Unreliable narrator

From Narrative
(Difference between revisions)
Jump to: navigation, search
(References)
(Examples)
 
Line 6: Line 6:
  
 
== Examples ==
 
== Examples ==
:{give examples of the term in action}
+
"It is impossible to say how first the idea entered my brain; but once conceived, it haunted me day and night.  Object there was none.  Passion there was none.  I loved the old man.  He had never wronged me.  He had never given me insult.  For his gold I had no desire.  I think it was his eye! yes, it was this!  One of his eyes resembled that of a vulture--a pale blue eye, with a film over it.  Whenever it fell upon me, my blood ran cold; and so by degrees--very gradually--I made up my mind to take the life of the old man, and thus rid myself of the eye for ever."
 +
 
 +
-Edgar Allan Poe, "The Tell-Tale Heart"
  
 
== Critical Debates ==
 
== Critical Debates ==

Latest revision as of 11:22, 6 June 2008

An unreliable narrator works under the constraints of limited knowledge to convey information that may seem justifiably suspect to the reader.

Contents

[edit] Definition

The opposite of a reliable narrator, an unreliable narrator typically displays characteristics or tendencies that indicate a lack of credibility or understanding of the story. Whether due to age, mental disability or personal involvement, an unreliable narrator provides the reader with either incomplete or inaccurate information as a result of these conditions. Lack of alignment with the "tastes, judgements, [and] moral sense" (Prince 103) of the implied author is a determining factor in a narrator's unreliability. Most notably done by William Faulkner in his novels, the use of a main character with a mental disability or a skewed perspective is indicative of unreliability as well as the under-developed perspective of a child narrator.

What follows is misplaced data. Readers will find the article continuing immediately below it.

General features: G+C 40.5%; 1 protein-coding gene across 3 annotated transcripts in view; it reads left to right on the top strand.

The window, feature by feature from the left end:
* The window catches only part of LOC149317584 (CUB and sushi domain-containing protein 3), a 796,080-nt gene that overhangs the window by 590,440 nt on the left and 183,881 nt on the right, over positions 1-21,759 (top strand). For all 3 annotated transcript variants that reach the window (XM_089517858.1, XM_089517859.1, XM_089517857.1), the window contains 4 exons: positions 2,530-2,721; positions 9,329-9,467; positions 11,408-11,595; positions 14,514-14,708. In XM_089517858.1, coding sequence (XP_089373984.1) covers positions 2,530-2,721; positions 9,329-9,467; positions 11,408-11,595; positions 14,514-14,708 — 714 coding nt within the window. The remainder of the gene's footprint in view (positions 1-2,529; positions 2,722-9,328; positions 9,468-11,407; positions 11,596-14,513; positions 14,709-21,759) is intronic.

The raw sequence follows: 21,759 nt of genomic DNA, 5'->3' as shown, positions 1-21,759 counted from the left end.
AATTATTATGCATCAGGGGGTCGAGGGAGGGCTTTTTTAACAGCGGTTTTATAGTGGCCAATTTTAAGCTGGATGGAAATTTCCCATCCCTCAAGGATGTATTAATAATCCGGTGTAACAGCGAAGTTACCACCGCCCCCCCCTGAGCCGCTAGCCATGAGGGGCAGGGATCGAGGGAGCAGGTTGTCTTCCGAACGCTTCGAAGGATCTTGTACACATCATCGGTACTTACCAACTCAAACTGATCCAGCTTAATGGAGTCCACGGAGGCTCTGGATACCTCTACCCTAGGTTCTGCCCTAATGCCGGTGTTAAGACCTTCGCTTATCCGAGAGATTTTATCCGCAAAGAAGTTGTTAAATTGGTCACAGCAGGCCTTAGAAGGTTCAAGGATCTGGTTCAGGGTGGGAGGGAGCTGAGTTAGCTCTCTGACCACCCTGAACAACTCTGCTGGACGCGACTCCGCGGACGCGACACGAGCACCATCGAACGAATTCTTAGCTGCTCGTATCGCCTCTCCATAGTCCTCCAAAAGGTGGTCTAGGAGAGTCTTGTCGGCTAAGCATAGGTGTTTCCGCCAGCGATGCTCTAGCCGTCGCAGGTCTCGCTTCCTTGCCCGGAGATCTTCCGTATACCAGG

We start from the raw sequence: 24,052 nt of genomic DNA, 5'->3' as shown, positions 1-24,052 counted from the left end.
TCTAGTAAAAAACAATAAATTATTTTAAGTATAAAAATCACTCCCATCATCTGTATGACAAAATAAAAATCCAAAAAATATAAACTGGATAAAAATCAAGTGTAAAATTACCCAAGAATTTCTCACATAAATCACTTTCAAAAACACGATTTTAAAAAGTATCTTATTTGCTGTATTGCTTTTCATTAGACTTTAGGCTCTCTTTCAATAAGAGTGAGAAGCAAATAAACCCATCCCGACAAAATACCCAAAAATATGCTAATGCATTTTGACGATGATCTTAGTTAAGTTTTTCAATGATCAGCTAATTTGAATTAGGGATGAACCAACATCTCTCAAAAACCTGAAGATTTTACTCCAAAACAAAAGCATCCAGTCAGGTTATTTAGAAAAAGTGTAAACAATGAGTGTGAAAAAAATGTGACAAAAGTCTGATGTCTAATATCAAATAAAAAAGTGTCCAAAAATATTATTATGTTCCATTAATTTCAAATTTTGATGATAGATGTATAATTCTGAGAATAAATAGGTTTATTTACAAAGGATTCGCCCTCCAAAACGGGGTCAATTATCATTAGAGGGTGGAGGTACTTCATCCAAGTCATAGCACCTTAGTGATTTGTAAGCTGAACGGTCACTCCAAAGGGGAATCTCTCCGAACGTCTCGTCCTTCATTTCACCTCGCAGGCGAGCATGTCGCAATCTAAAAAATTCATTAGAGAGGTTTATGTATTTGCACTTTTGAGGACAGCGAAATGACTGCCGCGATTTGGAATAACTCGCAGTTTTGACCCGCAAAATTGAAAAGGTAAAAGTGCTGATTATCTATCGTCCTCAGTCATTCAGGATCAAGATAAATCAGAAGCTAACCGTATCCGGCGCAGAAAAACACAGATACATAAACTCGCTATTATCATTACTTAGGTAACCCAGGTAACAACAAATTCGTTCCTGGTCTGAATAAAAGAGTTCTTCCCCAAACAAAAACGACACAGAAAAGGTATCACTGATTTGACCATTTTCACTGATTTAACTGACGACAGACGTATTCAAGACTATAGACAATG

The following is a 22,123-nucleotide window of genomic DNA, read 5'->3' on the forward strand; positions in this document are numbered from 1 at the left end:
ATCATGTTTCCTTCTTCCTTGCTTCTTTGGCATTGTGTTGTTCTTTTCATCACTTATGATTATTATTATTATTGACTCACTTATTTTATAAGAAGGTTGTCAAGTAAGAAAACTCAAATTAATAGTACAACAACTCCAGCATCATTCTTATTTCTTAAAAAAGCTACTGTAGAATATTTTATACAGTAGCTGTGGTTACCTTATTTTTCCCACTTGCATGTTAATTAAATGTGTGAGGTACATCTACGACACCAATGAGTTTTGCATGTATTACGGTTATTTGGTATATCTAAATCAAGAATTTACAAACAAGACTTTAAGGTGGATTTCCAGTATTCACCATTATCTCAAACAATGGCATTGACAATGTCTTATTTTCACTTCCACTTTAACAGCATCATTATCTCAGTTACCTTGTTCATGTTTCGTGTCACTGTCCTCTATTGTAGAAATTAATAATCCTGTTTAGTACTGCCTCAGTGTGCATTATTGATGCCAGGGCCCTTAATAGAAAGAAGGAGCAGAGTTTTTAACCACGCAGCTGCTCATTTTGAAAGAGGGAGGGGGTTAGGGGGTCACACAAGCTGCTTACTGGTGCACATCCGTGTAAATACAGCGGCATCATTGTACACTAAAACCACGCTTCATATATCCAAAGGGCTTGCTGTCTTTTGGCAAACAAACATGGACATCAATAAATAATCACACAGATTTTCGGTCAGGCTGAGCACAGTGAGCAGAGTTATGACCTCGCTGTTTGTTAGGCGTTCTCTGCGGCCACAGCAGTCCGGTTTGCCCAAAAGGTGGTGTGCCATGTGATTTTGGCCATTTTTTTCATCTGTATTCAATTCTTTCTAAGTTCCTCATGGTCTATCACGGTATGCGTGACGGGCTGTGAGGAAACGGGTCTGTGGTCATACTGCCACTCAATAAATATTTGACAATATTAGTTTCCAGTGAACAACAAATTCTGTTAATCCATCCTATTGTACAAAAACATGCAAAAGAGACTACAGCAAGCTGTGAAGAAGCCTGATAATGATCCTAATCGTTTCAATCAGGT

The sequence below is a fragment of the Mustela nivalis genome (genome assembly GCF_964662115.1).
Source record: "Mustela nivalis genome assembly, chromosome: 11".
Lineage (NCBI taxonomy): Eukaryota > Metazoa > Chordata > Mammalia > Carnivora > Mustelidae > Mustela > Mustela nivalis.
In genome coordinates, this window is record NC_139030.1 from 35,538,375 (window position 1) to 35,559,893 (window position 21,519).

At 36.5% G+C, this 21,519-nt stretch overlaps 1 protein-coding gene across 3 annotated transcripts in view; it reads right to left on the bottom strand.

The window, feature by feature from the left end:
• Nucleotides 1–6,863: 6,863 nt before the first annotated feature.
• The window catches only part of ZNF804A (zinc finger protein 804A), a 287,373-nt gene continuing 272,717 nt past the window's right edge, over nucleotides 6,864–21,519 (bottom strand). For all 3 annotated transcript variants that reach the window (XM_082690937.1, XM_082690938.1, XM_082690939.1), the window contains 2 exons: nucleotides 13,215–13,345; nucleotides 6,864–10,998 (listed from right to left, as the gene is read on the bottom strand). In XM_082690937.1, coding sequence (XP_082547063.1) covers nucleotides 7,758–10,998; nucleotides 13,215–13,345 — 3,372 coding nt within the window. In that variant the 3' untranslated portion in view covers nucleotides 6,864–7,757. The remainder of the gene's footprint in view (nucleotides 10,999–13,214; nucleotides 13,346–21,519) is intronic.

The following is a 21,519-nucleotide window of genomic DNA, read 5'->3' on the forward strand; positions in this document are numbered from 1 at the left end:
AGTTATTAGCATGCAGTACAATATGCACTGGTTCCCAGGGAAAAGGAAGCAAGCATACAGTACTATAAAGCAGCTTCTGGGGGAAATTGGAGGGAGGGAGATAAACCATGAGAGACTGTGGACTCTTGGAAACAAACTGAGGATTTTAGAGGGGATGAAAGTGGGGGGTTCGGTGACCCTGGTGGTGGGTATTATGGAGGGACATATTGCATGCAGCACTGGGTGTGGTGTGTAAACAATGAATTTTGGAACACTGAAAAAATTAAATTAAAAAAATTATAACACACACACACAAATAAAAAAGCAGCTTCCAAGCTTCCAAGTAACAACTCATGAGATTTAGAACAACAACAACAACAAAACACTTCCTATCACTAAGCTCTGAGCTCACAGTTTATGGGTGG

[edit] Examples

"It is impossible to say how first the idea entered my brain; but once conceived, it haunted me day and night. Object there was none. Passion there was none. I loved the old man. He had never wronged me. He had never given me insult. For his gold I had no desire. I think it was his eye! yes, it was this! One of his eyes resembled that of a vulture--a pale blue eye, with a film over it. Whenever it fell upon me, my blood ran cold; and so by degrees--very gradually--I made up my mind to take the life of the old man, and thus rid myself of the eye for ever."

-Edgar Allan Poe, "The Tell-Tale Heart"

[edit] Critical Debates

{is the term contested, challenged, defined differently, etc.?}

[edit] Related Terms

reliable narrator

[edit] References

Prince, Gerald. Dictionary of Narratology

Rimmon-Kenan, Shlomith. Narrative Fiction

Personal tools
Namespaces
Variants
Actions
Navigation
Toolbox